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HOW TO CREATE A LEGEND (Dave Cockrum's designs for the X-Men)
Author : Peter LuziferLast Modified : Nov 30, 2006

Introduction

One of the lowest points in X-Men history would have to be the early seventies, as their comic book had been canceled with #66 in March 1970. However, Marvel officials soon realized that there was still some interest in the mutant teenagers, which is why later that year they decided to continue the series, the book now containing reprints of older stories. In 1972, editor Roy Thomas had the idea for a new X-Men book in the style of some “mutant blackhawks.“ He met up with writer Mike Friedrich and artist Dave Cockrum to discuss his idea, which involved the X-Men to have a more international membership, as Marvel was looking for foreign markets. For some reason, though, there was a pause in development, and the idea was only picked up again in 1975. By then, Friedrich wasn’t involved anymore, Len Wein now being the writer for the project. However, as he soon became Marvel’s editor-in-chief, Wein could only write the first issue and plot the new X-Men’s second adventure, before he handed over the writing to Chris Claremont. The rest is history. What started out as an attempt to breathe some new life in a failed idea became the biggest franchise in comic industry. This article will take a look at the creative process of Dave Cockrum when it came to designing the all-new, all-different X-Men.



DC’s proposal - the Man of Steel

The first new X-Man that was introduced in Giant-Size X-Men #1 was Nightcrawler, who is also the one character that was conceived long before there was the idea to relaunch the X-Men. Before he became a professional artist, Dave Cockrum was in the Navy, stationed in Guam together with his first wife. One night, “there was a terrible storm going on overhead, we had no lights, it was noisy and loud and raining like hell with thunder and lightning. To keep ourselves occupied and keeping ourselves from being scared to death, we sat around making up characters. We made up this duo, a guy I called the Intruder (a cross between the Punisher and Batman, with a chrome skull and black jumpsuit) and his demon sidekick, Nightcrawler. The original concept was a lot different in that Nightcrawler would howl at the moon, run up the sides of buildings and do all kinds of weird shit. He really was a demon who had screwed up on a mission from hell and, rather than go back and face punishment, he hung around up here with this do-gooder.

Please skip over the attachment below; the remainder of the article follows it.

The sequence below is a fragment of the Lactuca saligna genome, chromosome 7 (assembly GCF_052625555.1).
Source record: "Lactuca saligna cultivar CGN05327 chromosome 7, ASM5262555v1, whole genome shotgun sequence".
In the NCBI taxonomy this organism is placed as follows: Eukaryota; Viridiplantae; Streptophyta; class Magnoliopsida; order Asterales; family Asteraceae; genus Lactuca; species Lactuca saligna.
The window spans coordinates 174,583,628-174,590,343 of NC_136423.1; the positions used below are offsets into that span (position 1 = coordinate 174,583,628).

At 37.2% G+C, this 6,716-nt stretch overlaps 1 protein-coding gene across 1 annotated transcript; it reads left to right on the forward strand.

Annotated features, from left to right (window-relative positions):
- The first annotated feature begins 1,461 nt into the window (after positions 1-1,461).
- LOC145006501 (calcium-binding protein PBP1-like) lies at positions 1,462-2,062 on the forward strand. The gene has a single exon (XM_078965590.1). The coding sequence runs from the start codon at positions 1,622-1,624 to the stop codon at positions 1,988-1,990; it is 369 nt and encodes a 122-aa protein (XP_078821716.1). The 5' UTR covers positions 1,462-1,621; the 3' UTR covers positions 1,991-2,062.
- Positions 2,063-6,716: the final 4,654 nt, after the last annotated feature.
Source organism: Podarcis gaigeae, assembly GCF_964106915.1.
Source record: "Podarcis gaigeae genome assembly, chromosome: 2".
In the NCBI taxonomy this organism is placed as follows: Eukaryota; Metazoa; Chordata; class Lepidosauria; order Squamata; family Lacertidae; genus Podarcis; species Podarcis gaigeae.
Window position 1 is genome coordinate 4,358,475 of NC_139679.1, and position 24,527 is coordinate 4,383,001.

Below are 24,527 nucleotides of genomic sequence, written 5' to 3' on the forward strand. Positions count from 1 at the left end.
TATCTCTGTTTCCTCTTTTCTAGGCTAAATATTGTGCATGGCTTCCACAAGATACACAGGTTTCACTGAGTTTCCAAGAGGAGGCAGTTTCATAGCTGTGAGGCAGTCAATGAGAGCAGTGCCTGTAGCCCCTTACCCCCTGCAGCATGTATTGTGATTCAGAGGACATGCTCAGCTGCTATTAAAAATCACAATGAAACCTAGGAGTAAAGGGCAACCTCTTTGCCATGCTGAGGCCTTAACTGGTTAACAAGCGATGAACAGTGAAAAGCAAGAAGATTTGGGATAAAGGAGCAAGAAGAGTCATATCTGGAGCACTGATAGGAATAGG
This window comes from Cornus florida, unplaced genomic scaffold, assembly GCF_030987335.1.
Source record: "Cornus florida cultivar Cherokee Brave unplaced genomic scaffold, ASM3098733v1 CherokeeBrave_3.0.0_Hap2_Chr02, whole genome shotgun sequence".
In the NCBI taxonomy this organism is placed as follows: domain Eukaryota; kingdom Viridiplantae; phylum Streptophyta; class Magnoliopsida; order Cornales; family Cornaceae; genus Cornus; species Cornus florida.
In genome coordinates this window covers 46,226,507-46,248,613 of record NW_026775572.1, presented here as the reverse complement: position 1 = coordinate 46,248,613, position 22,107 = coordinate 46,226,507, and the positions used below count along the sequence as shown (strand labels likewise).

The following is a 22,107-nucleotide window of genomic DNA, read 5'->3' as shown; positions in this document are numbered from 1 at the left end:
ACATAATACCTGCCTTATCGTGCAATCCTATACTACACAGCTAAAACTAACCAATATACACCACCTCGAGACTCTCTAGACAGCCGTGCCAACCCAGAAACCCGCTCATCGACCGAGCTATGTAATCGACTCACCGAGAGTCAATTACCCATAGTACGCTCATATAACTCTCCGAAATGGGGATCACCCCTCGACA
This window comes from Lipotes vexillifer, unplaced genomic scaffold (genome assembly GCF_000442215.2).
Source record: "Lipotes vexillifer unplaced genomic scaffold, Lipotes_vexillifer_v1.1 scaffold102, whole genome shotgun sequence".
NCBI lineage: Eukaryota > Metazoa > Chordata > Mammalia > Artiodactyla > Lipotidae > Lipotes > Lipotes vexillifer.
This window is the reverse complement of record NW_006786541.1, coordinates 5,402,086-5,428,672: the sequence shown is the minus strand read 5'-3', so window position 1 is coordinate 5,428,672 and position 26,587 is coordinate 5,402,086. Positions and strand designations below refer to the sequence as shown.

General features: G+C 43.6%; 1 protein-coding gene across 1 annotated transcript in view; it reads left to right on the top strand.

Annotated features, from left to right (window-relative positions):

When Cockrum was working for DC Comics, he suggested Nightcrawler as a potential member for the Legion of Super-Heroes, and later for a Legion offshoot called "The Outsiders," but the editor considered the character too funny looking. DC’s loss was Marvel’s gain, as Dave Cockrum kept all of his designs for potential later use. When he met up with Len Wein to discuss the new X-Men, he also showed him the Outsiders, and Nightcrawler ended up becoming one of Marvel’s merry mutants. His backstory and origin was completely changed though. Cockrum’s second wife, Paty, also had some influence on Nightcrawler a bit later on, as Claremont liked her suggestion that the blue skin was actually short fur that had the feel of velvet, which he then incorporated into the stories.



According to both Wein and Cockrum, Colossus was the easiest of the new X-Men to create. The international cast idea in mind, Len Wein aimed for the “Russian strong-man“ concept and, among the many designs that Cockrum had previously done, they found Colossus, who had the power to transform into steel. It was a perfect match. While Len Wein came up with the name Peter Rasputin (after the Russian leader, Peter the Great, and the mad monk, Rasputin), Cockrum slightly altered the visuals according to the Russian background, by making Colossus blocky and giving him a buzz cut. Very early plans had Colossus eventually become the new X-Men’s leader, explaining why he seems to be in charge of the team on the cover of Giant Size X-Men #1, but Chris Claremont took the character down a different road, turning him into a troubled artist with a severe culture shock.



Birds of Thunder and Lightning



Storm is perhaps the best example of how a character’s look develops from creative conception to creative result. After first learning of the new X-Men series in 1972, Dave Cockrum designed a black, female member called the Black Cat, who wore a collar with a bell on it. Her power was that she could turn into any cat, from a house-cat to a panther, and she could also half-transform into a humanoid cat. However, as in the meantime several other female feline characters had been introduced - for example Tigra, the were-woman, in 1974 - the Black Cat didn’t make the cut. The rest of the new X-Men roster already having been picked, Wein and Cockrum still needed a female member and, thinking that the costume design for the Black Cat actually fit the X-look, they just needed some different super-power for her.